On his journeys which became The 24-Hour Soup Kitchen, author Stephen Henderson often imagined himself accompanied by the 19th century chef, Alexis Soyer.

Born in 1810 into humble circumstances in Meaux-en-Brie, France, Soyer rose to become the most famous chef in Victorian England.  A true bon-vivant, Soyer was an excellent singer, mimic, raconteur, and a prolific inventor of labor-saving devices for the kitchen.  He also essentially invented the “soup kitchen,” or a highly-efficient way of feeding masses of poor people, when he went to cook in Ireland in 1847, after the country was devastated by the great potato famine.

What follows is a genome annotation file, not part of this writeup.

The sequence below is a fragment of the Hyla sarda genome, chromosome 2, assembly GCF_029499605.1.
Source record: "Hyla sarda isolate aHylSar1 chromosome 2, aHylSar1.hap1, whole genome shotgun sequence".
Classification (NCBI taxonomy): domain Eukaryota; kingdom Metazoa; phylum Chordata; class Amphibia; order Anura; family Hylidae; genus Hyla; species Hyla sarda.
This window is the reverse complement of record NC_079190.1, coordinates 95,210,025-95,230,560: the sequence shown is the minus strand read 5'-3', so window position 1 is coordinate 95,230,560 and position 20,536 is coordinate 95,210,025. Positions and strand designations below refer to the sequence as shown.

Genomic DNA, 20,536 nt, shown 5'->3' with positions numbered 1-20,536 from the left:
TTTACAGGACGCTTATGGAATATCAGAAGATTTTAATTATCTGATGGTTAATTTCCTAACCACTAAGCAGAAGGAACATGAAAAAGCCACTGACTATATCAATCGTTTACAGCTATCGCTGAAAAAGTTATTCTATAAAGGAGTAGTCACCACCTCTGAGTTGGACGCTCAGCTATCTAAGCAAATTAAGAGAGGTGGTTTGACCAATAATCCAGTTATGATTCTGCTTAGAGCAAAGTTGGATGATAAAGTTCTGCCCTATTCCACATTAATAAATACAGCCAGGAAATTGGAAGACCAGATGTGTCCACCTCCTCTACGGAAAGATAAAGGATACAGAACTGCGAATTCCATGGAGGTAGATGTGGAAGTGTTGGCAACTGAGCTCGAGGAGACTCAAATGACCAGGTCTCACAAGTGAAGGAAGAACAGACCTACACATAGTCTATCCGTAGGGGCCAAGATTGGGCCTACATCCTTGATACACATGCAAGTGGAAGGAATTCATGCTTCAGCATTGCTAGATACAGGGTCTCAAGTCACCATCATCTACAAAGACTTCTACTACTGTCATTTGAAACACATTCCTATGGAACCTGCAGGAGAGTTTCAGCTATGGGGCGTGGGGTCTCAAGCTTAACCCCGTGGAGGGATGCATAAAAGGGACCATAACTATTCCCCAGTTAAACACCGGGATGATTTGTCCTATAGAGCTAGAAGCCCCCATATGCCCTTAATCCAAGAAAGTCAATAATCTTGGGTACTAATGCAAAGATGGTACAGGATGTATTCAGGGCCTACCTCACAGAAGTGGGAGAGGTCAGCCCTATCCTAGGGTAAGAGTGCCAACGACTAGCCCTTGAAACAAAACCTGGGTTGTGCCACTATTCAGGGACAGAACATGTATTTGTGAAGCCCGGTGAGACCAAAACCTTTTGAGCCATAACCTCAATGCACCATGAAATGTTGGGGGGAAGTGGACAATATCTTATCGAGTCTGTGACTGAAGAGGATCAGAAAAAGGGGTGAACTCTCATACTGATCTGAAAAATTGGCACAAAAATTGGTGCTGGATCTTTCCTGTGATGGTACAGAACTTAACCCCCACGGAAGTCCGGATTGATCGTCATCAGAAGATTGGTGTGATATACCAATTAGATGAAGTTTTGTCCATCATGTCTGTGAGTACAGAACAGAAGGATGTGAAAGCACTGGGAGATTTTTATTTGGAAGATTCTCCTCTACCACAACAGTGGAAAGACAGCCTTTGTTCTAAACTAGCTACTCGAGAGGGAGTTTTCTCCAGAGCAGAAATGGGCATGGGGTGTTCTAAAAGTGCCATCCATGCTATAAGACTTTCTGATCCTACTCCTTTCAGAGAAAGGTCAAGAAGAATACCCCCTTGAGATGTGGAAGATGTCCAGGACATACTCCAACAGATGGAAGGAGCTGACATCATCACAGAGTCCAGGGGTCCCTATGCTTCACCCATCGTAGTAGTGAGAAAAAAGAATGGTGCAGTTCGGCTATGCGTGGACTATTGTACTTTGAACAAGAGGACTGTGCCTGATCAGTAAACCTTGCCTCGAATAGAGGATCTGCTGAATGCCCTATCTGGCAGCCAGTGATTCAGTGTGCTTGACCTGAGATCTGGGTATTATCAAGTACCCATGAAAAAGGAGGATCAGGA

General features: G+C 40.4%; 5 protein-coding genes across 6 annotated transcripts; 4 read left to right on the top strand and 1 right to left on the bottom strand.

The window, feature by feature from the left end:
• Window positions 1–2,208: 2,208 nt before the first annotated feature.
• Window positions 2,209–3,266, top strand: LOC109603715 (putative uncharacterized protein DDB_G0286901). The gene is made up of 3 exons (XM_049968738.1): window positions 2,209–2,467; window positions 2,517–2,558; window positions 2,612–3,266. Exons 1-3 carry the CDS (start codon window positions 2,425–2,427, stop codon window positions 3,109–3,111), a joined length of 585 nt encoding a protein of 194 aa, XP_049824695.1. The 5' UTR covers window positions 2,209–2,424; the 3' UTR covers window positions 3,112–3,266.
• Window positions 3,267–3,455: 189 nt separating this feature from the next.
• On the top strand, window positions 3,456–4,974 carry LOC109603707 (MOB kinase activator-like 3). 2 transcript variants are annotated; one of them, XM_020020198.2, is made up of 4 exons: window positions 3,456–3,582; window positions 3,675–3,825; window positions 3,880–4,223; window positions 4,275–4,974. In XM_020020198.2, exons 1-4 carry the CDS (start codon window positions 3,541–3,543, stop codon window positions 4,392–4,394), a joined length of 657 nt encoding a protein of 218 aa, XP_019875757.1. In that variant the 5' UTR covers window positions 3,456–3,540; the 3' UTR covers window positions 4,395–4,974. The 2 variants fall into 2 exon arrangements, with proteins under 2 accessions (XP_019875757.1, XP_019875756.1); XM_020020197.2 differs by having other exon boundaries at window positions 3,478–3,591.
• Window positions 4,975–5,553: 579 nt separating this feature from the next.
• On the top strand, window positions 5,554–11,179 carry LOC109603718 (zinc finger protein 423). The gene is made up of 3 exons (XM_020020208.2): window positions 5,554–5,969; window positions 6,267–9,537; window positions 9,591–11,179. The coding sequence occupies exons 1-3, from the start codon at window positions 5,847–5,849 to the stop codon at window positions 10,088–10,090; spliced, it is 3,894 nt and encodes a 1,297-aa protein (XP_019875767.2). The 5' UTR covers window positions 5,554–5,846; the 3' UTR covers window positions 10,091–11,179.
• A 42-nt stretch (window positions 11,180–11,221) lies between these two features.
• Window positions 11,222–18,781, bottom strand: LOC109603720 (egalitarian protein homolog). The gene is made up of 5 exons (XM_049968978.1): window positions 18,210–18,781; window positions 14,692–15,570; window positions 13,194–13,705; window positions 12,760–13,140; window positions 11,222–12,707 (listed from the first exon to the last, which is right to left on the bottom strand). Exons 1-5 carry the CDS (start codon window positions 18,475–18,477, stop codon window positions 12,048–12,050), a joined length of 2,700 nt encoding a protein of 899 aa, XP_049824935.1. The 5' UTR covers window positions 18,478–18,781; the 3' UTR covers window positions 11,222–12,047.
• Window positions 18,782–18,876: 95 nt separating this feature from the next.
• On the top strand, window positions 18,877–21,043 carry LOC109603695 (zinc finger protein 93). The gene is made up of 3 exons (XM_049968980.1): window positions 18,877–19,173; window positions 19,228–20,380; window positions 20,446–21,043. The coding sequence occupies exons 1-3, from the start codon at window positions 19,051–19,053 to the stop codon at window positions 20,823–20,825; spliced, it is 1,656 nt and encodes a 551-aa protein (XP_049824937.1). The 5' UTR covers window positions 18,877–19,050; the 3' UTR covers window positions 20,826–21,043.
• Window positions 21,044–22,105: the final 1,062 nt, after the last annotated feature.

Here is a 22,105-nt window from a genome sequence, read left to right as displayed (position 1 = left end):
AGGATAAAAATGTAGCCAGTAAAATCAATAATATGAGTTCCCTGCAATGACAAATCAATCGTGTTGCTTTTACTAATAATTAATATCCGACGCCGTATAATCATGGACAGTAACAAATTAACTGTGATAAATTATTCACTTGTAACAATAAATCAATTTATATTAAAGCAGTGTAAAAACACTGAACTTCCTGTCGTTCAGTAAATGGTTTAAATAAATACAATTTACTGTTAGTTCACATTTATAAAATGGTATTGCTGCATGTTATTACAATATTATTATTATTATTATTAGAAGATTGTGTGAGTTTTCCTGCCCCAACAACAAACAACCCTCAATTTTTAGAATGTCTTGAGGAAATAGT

Every day, countless numbers of charitable chefs cook meals for hungry people around the world. Below are inspirational stories about a few of them. If you know of a gastrophilanthropist who you think should be recognized, please contact me:  
Read more on Instagram...